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5 Insane Drinking Games From Around the World

China Germany Russia United States Travel
by Robin Goode Aug 8, 2014
Pennsylvania, USA – Stump

Stump is a popular game played in an area of Pennsylvania referred to as “Pennsyltucky,” a nickname given to the region by people in Philadelphia and Pittsburgh to describe the rural countryside between those two cities. Stump is a favorite among college students, especially at Penn State, and is played in the forests or on farms throughout the Pennsyltucky region.

Stump finds its roots in a German drinking game called Hammerschlagen, meaning “to hit with a hammer.” To play you need a hammer, a tree stump, nails, beer, and skillful aim. Each player must hammer a nail halfway into the stump, so that it can stand on its own without falling out.

Once the arena is set, it’s you versus everyone else. Each player takes turns throwing the hammer into the air, catching it, and in one swift movement hammering an opponent’s nail into the stump. If the player hammers in the opponent’s nail, the opponent must drink. If sparks fly from the strike, everyone drinks. And if the player misses, he or she must drink. There are plenty of rules, conditions, and other nuances of the game, but it all varies by region.

Germany – Bierkastenrennen

Literally translating to “beer crate running,” this game combines two favorite activities among Germans: running and drinking. To play, everyone breaks into teams of two, and they’re given a case of beer. A course is set, usually around a lake or field — the distance is typically 5km to 15km. The objective of the game is to not only be the first team to cross the finish line, but the first team to do it with a finished case of beer.

There are plenty of strategies: Teams can finish the beer first then run the course; run the course and finish the beer just before crossing the finish line; or have one person drink while the other person carries the case, switching off throughout the course. But most Germans who play the sport carry the case together, and both teammates drink and run simultaneously.

Russia – Tiger Has Come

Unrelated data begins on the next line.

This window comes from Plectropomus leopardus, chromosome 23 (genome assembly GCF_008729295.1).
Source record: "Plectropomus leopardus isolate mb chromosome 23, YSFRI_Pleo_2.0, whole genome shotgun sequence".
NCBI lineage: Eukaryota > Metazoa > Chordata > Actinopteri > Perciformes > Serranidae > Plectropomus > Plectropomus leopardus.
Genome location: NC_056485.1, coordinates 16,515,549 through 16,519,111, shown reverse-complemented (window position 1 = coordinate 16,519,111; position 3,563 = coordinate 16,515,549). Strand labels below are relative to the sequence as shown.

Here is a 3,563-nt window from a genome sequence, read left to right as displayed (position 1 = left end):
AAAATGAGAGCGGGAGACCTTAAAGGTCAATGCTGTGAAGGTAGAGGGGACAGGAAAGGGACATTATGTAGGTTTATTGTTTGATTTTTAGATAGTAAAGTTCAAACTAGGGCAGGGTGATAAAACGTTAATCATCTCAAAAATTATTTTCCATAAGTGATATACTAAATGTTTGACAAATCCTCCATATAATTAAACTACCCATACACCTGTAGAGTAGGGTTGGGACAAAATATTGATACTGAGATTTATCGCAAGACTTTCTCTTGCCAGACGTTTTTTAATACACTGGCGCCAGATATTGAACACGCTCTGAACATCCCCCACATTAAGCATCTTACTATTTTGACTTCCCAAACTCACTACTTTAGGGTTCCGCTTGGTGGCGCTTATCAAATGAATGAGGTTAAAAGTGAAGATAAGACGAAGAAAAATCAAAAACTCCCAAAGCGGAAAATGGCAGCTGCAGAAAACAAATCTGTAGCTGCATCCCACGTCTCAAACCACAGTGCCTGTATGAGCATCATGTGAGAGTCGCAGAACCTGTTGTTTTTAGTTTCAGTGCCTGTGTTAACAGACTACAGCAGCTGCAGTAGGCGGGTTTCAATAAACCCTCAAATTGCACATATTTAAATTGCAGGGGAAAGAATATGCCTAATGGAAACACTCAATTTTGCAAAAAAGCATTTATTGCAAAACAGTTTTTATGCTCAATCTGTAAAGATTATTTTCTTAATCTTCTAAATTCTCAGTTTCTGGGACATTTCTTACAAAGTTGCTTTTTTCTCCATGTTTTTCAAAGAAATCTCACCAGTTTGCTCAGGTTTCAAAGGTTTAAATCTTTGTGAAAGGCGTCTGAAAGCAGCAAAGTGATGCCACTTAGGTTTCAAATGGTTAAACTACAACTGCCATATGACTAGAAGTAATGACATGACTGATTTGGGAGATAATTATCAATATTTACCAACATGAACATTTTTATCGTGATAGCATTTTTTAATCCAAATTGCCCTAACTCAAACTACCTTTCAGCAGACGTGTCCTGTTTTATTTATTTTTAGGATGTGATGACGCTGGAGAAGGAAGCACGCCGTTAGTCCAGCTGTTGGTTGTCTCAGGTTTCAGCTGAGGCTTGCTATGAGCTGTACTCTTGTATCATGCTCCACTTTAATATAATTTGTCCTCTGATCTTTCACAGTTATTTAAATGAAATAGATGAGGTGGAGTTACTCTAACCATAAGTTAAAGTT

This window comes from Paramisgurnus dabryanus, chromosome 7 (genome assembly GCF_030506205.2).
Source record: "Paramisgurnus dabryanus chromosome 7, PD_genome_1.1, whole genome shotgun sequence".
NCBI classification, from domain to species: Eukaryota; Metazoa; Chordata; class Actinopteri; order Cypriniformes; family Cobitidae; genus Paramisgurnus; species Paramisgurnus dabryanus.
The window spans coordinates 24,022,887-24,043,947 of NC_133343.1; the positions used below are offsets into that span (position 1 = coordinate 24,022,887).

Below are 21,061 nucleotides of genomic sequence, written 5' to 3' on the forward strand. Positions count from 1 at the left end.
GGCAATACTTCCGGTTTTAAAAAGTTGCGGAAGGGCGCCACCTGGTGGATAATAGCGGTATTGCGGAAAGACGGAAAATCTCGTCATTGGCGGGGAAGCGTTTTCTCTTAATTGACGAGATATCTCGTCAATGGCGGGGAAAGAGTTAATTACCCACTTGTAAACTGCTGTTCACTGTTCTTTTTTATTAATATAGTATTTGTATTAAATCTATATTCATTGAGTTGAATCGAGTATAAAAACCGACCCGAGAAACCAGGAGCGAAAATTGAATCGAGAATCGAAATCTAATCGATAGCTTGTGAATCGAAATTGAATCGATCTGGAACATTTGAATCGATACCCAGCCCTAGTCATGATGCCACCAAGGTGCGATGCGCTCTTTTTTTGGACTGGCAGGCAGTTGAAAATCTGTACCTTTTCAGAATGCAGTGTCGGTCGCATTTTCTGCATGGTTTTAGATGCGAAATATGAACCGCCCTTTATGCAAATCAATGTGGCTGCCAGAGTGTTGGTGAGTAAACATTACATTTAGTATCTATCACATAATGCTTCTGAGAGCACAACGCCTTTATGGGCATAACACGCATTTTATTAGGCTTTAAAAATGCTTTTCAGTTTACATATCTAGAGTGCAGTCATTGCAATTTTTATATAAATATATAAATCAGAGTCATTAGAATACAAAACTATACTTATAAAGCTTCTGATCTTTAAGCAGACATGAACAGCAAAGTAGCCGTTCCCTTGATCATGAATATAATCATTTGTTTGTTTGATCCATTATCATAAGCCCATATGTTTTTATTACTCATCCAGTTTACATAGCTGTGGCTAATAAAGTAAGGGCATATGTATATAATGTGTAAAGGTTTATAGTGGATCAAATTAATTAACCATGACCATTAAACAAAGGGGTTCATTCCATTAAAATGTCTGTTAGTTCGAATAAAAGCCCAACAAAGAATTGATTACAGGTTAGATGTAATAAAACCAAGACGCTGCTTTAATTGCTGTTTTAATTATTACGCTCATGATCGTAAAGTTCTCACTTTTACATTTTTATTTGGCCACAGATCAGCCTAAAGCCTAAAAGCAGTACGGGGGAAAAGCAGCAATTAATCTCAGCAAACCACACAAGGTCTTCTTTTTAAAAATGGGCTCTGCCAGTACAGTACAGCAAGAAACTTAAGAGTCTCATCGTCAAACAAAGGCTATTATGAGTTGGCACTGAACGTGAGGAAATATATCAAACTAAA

In a game called Tiger Has Come, Russians combine gambling with heavy drinking. To play, everyone sits at a table and places their bet on the table. Throughout the evening, the game leader will say “tiger has come.” Each player must then hide under the table and take a shot of vodka. They’re only allowed to come back up when the leader announces the tiger’s left. Once the tiger’s left, each player has to get back up to his or her seat and place another bet on the table.

This continues throughout the night until there’s one person left who can still get up from under the table. The winner gets to keep the money but also must host the next game and supply the vodka.

China – Jiuling

The game of Jiuling is about 3,200 years old, making it the world’s oldest drinking game and the Chinese the forefathers of competition drinking.

To play, drinkers need a glass of beer, fingers, and math skills. Players begin by holding up a certain number of fingers behind their backs. Each player tries to guess the combined number of fingers being held up. Whoever guesses the closest to the correct answer gets to enjoy their victory by watching the losers drink. The game heats up the longer it progresses, as math skills become compromised the more players drink!

Wyoming, USA — Gelande Quaffing

Like most drinking games, this one exists purely because there was nothing else better to do at the time of its invention. In 1986 the Jackson Hole Air Force, a secret ski club in Wyoming, was trapped in a bar waiting out a blizzard. Naturally, to pass the time, club members spent their entrapment drinking. With every order, the bartender would slide a freshly poured draft down the bar for the patron to catch. During one of the orders, someone accidentally let their glass slide off the end of the bar, but they were able to catch it just before it hit the ground. It was an epic move that the entire bar tried to reenact, thusly creating the game Gelande Quaffing.

Twenty-eight years later, this game’s become a semi-organized sporting event with timed rounds and a point system based off how stylish the catches are. Two teams of four members try to see how many beers they can slide to each other and drink before the time runs out. This is a game where everyone comes out as a winner, having drunk his or her fill of beer and having a fun time while doing so. Even spectators get a good show.

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